Learning from Professor Snape
by Rev. Torey Lightcap
Glenwood Springs, CO Colorado
WARNING: If you have not finished the last Harry Potter book, DON’T READ THIS!
Who is Harry Potter to you? A boy-turned-man of great luck and fortune? An archetype for heroism? Or the literary minion of an occult conspiracy designed to make child readers sell their souls over to witchcraft and sacrifice their billions of evil dollars to the publishing industry?
I must confess that as to this last possibility, I have grown bone-weary of all the accusations hurled at Harry over the years. His story comes from a person who has repeatedly (and with bracing honesty) maintained her faith in God and the fundamental tenets of Christianity. This last book, Harry Potter and the Deathly Hallows, should have laid any remaining doubt to rest, but as with all things, those who look at the world and see only the handiwork of the wicked will always be tempted to further demean Harry and pals. That’s okay; J.K. Rowling can take it; she knows such arguments are fundamentally and finally futile.
The proof is clear. The entire Potter series, it turns out, has been one long-form tale about redemption and resurrection, the ultimate victory of love, the diminishing power of death, the value of self-sacrifice, and the final defeat of evil.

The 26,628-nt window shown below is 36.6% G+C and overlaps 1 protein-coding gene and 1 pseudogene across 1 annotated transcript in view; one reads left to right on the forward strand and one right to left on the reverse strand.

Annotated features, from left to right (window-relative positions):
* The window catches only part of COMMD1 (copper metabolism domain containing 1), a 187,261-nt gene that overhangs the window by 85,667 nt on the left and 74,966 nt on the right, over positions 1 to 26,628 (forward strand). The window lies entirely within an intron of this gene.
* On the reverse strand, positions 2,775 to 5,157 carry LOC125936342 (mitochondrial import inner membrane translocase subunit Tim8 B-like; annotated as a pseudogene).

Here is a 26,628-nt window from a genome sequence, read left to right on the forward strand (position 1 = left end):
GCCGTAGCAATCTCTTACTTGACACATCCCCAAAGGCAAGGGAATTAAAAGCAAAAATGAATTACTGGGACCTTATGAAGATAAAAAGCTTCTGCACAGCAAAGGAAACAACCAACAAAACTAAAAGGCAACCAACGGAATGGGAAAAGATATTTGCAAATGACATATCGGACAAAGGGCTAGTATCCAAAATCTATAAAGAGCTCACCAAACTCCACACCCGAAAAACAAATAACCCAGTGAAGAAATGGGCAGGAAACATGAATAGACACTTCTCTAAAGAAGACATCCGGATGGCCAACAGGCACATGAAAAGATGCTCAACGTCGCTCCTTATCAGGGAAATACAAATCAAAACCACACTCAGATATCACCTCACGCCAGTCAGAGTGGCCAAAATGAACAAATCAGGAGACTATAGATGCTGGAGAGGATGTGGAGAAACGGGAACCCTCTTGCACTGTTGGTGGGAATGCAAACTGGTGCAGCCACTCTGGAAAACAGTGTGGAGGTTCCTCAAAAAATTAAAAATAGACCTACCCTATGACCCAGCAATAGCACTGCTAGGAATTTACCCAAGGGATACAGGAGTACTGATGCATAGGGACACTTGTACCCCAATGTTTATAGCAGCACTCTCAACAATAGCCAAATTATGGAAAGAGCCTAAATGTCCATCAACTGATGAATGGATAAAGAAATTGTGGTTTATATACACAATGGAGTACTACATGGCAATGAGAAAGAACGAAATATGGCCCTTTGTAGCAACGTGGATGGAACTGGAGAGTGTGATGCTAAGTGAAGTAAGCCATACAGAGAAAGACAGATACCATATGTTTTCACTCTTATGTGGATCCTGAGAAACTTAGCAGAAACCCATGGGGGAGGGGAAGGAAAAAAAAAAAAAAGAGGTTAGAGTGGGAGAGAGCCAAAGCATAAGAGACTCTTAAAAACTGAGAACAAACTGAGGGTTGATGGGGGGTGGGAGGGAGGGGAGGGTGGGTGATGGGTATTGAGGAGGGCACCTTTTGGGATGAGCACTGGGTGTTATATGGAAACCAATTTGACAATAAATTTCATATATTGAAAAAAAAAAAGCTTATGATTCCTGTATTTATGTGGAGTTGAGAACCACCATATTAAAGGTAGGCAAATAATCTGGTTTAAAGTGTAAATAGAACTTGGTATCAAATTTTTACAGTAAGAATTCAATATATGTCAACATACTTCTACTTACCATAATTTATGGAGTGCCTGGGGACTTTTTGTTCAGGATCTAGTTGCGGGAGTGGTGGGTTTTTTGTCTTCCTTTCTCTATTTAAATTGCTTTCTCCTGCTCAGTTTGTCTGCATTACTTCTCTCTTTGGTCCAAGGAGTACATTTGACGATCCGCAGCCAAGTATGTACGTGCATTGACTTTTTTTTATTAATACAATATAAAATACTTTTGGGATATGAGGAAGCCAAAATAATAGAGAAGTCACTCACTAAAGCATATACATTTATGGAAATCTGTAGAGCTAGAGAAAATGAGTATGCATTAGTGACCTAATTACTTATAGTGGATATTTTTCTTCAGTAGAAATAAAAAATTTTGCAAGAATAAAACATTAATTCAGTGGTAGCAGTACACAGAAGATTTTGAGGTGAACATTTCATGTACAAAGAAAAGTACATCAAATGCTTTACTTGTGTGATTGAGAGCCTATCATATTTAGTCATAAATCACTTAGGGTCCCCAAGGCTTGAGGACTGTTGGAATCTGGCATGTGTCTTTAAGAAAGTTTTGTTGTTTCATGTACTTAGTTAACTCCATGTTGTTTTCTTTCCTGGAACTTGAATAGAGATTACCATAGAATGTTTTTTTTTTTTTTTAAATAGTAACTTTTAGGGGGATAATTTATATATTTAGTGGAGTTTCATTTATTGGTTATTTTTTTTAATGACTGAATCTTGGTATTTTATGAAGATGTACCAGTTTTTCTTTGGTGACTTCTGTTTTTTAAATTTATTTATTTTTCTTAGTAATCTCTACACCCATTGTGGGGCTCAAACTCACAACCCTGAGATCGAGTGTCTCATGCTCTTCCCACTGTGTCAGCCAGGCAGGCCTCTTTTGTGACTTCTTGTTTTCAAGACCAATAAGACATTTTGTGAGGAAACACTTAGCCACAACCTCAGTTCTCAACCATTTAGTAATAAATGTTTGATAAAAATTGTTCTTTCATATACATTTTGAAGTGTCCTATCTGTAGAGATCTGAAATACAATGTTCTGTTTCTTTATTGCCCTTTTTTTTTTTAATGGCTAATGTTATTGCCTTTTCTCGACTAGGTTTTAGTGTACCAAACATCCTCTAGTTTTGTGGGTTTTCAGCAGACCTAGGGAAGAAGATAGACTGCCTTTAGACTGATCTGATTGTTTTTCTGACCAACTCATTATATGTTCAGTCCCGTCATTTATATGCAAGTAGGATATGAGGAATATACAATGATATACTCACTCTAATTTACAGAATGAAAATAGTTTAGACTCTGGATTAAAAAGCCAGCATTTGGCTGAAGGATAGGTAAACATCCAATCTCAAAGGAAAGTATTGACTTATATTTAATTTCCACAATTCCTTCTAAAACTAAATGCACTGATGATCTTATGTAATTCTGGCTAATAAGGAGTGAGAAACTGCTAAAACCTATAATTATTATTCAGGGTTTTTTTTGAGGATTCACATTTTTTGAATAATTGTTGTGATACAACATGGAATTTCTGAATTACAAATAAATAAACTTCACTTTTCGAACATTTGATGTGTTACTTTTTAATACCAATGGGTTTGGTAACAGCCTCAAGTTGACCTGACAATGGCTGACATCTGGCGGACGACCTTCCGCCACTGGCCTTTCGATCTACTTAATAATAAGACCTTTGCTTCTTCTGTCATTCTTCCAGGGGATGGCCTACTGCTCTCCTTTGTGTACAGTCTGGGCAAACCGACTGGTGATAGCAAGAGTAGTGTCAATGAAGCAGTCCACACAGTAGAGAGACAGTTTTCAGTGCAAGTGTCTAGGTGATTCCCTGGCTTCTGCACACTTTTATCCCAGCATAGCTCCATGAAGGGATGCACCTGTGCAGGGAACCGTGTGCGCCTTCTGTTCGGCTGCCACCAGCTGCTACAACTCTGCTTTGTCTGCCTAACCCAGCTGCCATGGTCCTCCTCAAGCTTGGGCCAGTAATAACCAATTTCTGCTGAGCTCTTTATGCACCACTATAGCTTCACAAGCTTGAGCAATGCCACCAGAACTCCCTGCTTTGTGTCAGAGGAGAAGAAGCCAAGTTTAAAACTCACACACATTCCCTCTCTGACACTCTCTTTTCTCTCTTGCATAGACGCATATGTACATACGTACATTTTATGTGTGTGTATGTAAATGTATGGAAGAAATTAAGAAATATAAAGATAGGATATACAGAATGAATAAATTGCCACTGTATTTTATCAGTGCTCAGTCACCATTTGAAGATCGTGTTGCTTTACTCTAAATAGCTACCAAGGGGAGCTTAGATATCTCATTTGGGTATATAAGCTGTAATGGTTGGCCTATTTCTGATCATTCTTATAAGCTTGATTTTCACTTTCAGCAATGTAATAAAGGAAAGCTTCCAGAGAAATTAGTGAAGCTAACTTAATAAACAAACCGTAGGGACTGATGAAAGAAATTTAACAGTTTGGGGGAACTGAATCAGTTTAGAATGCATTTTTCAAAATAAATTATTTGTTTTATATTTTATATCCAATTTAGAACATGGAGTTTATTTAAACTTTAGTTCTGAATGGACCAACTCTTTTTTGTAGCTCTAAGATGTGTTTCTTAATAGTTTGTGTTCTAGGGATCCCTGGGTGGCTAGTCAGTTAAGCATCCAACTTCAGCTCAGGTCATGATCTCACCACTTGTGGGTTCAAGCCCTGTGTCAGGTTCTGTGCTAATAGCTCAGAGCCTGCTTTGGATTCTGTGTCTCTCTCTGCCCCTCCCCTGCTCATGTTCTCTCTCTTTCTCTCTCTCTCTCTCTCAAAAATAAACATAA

As I sat through the latest and last installment of the book franchise, I was struck in particular by the redemption of Harry’s much-loathed former Potions professor, Severus Snape. (I was also more grateful than ever that workhorse actor Alan Rickman, who plays Snape in the Potter films, has been willing to invest his character with a certain deserved ambiguity along the way.) On the outside Snape is a dark, snarling menace of unquestionably sick motive; inside, he’s fallible, fragile ” a human being like anyone else, twisted up with a love that makes him do all kinds of foolishly valiant things. His protection of Harry, once Ms. Rowling deconstructs it in the final moments of Deathly Hallows, presents us with the hard question of how far we would go to keep promises made in the flush of the deepest, most intense feeling.
Snape’s imminent return to the ranks of humanity was one of the few convictions I was willing to publicly bet on. It just made sense that one so superficially repugnant would have a parcel of unseen baggage explaining his actions.
As it recedes from us, then, Harry’s wizarding world remains complicated as usual ” peopled as it is with complex characters, sophisticated motivations, and actions rendered in moral shades of gray. Remind you of any place a little closer to home?
Professor Snape reminds us that not even the worst things and people we can dream up are really beyond the pale of retribution ” that people don’t just wake up and decide to be evil; that everyone has a backstory; and that finally, in order to face and truly address any malevolence and use it for good, we almost always must stoop first to understand it. Ms. Rowling has done amazing work to help us identify with Snape for the human being that he is.
But I still wouldn’t have him over for tea.
The Rev. Torey Lightcap is Priest-In-Charge of St. Barnabas Episcopal Church in Glenwood Springs, (www.saint-barnabas.info).
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